Was Towson my first choice? Not really. But I knew the only way to finish college was to pay for it myself -- and I had a full ride. So I made Towson my first choice.
A Scholarship Snafu Inspires Me to Win More Money
Armed with an award letter indicating my scholarship package would cover all costs of my college education, I was set. Or so I thought.
A week before school started, I received a letter in the mail stating I owed $2,000. Puzzled as to why, I thought back to when I accepted all of my awards online -- and realized one of the boxes had been grayed out.
At the time, I didn't think much of it and just assumed it was an automatic scholarship. Well, I was wrong. I should have called the financial aid office to tell them I couldn't check the box and ask what I should do to make sure it went through.
So I called Towson's financial aid department to see if I could recover the award v-- but the money was already gone. Frustrated and upset with only a week before I moved into my dorm room, I took $1,000 from the money I'd earned during the summer as a bank teller, along with some money from my dad, and paid my balance.
Although I was back on track, losing the scholarship taught me a valuable lesson: It wasn't enough just to barely cover my costs -- I needed more in case any other scholarships fell through. So I started researching private scholarships, knowing that if I won enough money to cover tuition and fees, I wouldn't be in the same predicament again.
I started by asking friends what scholarships they received and found out about the Delegate and Senatorial scholarships offered by the state of Maryland for residents who chose in-state colleges. I requested an application, filled it out, wrote an essay and mailed it back before the deadline. A few months later, I received a letter in the mail congratulating me on winning the $400 Delegate Scholarship.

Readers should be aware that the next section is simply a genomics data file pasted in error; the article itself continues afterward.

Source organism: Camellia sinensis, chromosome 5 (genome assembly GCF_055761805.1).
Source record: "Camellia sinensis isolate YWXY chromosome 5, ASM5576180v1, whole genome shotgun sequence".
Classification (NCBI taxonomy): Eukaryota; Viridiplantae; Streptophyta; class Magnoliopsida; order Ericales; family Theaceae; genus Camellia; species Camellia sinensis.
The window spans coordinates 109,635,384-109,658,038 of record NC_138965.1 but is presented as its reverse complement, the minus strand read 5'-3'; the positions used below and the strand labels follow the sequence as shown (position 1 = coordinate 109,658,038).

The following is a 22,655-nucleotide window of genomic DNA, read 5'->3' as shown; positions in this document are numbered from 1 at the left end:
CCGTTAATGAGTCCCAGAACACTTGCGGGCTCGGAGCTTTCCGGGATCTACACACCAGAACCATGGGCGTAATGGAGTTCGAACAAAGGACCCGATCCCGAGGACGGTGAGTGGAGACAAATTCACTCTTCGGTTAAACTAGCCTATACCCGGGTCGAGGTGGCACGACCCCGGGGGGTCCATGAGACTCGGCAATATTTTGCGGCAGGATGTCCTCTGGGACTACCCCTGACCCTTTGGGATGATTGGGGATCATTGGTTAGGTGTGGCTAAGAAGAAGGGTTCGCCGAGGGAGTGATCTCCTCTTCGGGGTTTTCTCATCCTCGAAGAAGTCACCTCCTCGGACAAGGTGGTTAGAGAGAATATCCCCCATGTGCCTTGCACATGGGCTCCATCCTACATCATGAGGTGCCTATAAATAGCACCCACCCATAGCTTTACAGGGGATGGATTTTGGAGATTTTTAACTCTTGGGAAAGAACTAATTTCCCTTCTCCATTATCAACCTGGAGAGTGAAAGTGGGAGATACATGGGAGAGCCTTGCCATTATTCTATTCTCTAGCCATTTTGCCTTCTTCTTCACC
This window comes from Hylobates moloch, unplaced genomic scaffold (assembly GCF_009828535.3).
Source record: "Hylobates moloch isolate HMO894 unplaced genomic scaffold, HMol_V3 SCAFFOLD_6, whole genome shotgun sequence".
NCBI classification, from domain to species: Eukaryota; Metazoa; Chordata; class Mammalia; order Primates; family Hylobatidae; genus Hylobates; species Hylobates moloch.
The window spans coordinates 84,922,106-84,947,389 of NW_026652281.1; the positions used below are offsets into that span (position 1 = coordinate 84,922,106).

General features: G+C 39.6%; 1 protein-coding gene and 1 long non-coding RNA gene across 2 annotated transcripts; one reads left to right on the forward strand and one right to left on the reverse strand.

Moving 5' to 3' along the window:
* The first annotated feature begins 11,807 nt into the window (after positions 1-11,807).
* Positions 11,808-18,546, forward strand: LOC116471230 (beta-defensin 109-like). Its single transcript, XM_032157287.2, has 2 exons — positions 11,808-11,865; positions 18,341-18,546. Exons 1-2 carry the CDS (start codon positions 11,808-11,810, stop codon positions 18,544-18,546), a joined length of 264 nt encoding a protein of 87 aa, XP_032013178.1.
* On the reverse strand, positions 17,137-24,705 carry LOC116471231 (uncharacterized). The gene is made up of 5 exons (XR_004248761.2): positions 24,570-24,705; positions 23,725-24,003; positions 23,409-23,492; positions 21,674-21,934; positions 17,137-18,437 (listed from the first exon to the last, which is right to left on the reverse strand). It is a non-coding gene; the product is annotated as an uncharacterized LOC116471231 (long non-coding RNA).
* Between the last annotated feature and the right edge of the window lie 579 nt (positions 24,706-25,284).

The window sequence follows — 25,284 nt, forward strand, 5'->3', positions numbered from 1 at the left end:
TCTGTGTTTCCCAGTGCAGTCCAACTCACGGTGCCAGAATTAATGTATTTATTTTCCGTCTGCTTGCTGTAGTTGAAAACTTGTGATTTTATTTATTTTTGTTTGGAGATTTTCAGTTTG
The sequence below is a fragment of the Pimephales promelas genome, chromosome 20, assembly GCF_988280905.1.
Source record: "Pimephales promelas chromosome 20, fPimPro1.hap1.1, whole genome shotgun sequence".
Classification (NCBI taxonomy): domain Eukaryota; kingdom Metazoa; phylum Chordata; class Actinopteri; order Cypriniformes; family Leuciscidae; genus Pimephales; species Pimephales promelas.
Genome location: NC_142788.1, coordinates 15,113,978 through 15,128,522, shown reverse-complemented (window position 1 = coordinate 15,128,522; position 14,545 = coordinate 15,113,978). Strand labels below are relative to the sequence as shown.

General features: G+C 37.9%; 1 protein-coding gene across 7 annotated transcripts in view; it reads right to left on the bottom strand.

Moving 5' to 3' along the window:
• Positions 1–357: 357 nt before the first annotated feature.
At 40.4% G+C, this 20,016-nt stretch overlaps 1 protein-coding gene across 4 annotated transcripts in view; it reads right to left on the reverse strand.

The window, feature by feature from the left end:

Feeling like I could conquer others, I invested even more time researching scholarships, garnering a few, little-known secrets in the process, like how your chances of winning a local scholarship are greater because they're less publicized and fewer people apply. I was back on the path to graduating with no debt.
Switching Schools -- and Saving Money
Unfortunately, after just one semester, my time at Towson was coming to a close. I'd decided to change my major from graphic design and accounting to dental hygiene, and since Towson didn't offer the major, my advisor suggested I transfer.
By the time I made the decision to switch schools, it was too late in the semester to apply to another four-year university with a dental hygiene program, so I decided to enroll in community college. I was concerned I wouldn't get as good of an education, but I didn't want to waste another semester -- and I knew my credits at the community college would transfer to another university when it was time.
As it turns out, enrolling at the community college was even more beneficial than I thought. Although I didn't get to keep the merit scholarships from Towson, tuition at the community college was half the cost.
I saved money on room and board because I moved back home and commuted to school. I also still had my grants and scholarships from the state, and even though they were reduced, they actually provided me with more money than the cost of attendance. In February 2008, I received my first $975 refund check. In the fall of my sophomore year, I received another one for the same amount.